• When is it not useful to feel anger? (when it controls us so that we can’t use optimistic thinking and we act in a way that we may regret)

    • What other feelings can we sometimes be hiding when we feel angry? (jealousy, sadness, guilt, fear)

    • Why is it useful to feel sad? (it is a useful way to grieve, it helps us move on, it lets us know what we value)

    • Is it useful to feel a little bit of worry or nervousness before we take on a challenge like talking in front of the school? (yes, a little bit keeps us motivated and makes us try hard. Too much makes it impossible to think properly and not worrying at all may make us feel overconfident)

    • Why is it important to correctly name and recognise our feelings? (this helps us to use the right optimistic thinking and problem solve in the correct way. For example, we may think we are furious when we are really just annoyed. The way we respond to each of these emotions may be different)

    • Is there one best way to manage intense emotions? (no, it depends on the circumstances but usually it helps if you can find a way to calm down what’s happening in your body; use optimistic thinking; and then find a way to solve the problem in a calm way) 

  1. Have students complete Student Activity Sheet: Things that make me go Grrrr... after reading through the anger example with the class.

    • Students then choose one feeling and tick the methods of managing emotions that they already use, and underline the methods that they could try in the future. Share these with a partner.

Independent or Small Group

Students explore the intense emotion of anger, and role-play ways to calm the body; use optimistic thinking; and find a way to solve a problem in a positive way when intense emotions are at play.

  1. Conduct a circle talk on the following and share findings as a class:

    • Share a time when you felt angry (remember to not mention names).

    • What do you think is the best thing people can say to themselves to calm down when they are angry?

    • What is one kind of exercise that you think would calm you down if you were feeling angry?

    • Can a person or a situation make you angry or are you responsible for your own anger?

    • Is it true that the best way to deal with anger is to just let your feelings out?

    • What are some bad results that might happen if you let anger get on top of you?

    • What are some helpful ways of handling angry feelings in a way that others don’t get hurt but the problem gets sorted out?

    • Is sulking (refusing to talk to someone because you feel angry) a helpful way to deal with feeling angry? Why/why not?

    • What might happen if you sulk instead of speak up in a calm and honest way?

  1. Stress that anger is a helpful feeling because it warns us to stand up for our rights or protect ourselves, but it can be an unpleasant feeling if it controls us or stops us from using optimistic thinking and act in destructive ways. These destructive ways can lead us to look ‘uncool’; having our reputation damaged; feeling guilty; losing self-respect; getting into trouble with authorities; breaking up friendships.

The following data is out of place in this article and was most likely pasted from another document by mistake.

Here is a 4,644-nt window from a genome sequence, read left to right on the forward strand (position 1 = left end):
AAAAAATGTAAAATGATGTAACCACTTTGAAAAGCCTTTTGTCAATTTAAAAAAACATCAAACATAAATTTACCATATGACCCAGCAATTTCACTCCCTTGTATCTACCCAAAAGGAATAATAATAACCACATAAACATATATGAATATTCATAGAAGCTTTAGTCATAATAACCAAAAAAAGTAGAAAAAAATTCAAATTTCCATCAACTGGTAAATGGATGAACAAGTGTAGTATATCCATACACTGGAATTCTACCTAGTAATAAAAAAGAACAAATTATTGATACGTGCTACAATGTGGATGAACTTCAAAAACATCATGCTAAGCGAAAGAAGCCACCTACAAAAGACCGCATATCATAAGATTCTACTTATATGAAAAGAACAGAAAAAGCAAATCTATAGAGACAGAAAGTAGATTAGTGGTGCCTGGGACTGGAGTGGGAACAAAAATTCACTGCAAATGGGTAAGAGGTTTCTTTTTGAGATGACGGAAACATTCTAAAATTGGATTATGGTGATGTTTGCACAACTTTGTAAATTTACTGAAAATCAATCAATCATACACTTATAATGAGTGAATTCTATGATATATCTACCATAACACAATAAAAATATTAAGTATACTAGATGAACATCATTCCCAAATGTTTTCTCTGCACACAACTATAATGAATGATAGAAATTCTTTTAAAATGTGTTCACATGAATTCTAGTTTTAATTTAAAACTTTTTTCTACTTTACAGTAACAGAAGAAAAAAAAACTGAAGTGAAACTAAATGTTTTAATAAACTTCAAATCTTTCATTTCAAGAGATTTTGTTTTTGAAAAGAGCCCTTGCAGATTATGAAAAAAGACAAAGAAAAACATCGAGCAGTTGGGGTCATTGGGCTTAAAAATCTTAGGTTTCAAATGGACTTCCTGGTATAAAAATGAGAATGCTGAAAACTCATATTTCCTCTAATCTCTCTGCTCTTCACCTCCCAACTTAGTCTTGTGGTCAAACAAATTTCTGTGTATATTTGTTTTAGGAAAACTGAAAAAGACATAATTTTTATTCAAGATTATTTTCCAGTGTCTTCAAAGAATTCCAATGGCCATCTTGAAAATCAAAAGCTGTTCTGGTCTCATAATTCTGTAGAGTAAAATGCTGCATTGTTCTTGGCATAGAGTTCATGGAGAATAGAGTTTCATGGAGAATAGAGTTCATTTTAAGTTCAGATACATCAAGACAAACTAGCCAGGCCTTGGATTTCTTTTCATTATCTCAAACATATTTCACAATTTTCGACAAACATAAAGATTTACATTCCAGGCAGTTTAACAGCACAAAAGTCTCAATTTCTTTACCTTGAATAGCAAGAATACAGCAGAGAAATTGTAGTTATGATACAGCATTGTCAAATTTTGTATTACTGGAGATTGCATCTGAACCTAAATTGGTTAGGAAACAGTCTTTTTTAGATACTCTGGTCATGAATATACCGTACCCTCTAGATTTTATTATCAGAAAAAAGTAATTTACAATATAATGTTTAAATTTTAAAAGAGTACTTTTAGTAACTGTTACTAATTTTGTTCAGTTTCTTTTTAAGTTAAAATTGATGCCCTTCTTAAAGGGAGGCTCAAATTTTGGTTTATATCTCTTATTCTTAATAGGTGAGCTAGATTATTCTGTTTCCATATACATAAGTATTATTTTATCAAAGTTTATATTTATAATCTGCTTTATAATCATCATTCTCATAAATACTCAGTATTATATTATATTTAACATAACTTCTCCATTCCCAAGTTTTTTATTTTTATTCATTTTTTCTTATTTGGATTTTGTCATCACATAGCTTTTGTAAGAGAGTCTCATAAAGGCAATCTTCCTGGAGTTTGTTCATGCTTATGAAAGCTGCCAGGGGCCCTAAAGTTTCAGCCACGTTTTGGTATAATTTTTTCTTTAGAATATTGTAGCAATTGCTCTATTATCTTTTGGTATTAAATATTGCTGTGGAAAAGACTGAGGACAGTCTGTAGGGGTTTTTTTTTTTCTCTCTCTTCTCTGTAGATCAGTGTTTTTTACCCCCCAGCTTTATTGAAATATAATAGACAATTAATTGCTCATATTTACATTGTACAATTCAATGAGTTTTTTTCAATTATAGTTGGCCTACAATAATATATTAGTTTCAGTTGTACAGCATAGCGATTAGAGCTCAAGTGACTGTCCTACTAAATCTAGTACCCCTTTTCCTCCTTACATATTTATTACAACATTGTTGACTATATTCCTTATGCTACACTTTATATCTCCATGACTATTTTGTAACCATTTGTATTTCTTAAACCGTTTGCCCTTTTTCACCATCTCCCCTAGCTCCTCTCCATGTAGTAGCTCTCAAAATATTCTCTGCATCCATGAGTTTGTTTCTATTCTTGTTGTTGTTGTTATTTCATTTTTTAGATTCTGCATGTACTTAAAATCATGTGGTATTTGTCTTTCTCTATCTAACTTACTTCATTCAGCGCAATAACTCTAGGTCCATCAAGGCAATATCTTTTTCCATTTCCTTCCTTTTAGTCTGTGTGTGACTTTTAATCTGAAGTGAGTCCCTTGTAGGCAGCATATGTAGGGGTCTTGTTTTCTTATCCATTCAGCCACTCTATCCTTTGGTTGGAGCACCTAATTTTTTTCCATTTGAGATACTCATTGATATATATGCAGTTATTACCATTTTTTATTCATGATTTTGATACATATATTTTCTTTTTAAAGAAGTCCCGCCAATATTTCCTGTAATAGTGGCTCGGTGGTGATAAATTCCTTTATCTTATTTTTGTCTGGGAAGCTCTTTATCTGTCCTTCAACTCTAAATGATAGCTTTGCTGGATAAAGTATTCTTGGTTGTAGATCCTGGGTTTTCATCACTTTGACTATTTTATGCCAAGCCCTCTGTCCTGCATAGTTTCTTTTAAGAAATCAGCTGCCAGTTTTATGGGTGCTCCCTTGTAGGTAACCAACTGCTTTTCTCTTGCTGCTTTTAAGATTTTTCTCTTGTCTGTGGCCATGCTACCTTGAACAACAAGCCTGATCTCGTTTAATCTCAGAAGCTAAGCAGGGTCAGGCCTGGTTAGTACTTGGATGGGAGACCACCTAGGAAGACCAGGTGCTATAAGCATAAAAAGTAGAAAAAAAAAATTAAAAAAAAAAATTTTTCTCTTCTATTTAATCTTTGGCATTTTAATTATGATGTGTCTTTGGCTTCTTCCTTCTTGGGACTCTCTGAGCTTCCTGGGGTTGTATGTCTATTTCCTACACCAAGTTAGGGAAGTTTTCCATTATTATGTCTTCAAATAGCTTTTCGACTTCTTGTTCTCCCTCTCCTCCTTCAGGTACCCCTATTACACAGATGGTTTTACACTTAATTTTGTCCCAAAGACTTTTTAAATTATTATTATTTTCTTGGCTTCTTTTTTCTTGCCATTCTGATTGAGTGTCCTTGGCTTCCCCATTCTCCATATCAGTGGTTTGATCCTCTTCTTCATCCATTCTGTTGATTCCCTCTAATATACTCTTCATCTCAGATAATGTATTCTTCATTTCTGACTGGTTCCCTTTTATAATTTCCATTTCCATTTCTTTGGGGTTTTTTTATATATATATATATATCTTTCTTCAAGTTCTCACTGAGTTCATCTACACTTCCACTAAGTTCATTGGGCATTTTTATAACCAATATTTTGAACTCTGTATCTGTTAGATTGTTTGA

2. Conduct a shared reading of How to take the Grrr out of Anger and discuss ways to manage anger and what to do when adults become angry.

  3. In small groups, have students decide on the most effective calming, optimistic thinking and problem-solving strategies for anger from the Student Activity Sheet: Things that make me go Grrrr....

  4. Students think of a group scenario that involves someone putting demands on them that make them feel angry.

    • Have students conduct a role-play where the characters use ‘asides’ to the audience to describe how they are calming themselves and what optimistic thinking they are using so that they can create a change and solve the problem.

    • Ask:

      • Do you think the way character X used to calm down the body in this situation was appropriate? If not, what else could he/she have done?

      • Do you think the optimistic thinking that character X used in this situation would have helped them manage their anger in real life?

      • Do you think the way that character X solved the problem would be a realistic way in real life?

      • If not, what do you think might have happened in real life?    

      • How do you think character Y might have felt about the way he/she solved the problem?

Reflection

Give each student a copy of Student Activity Sheet: I know how to manage intense emotions.

  • Explain that they are to apply all they have learnt about managing intense emotions to their own personal examples. These situations may already have occurred or they may be ones that students think may create intense feelings in the future.

  • Students complete the activity sheet individually.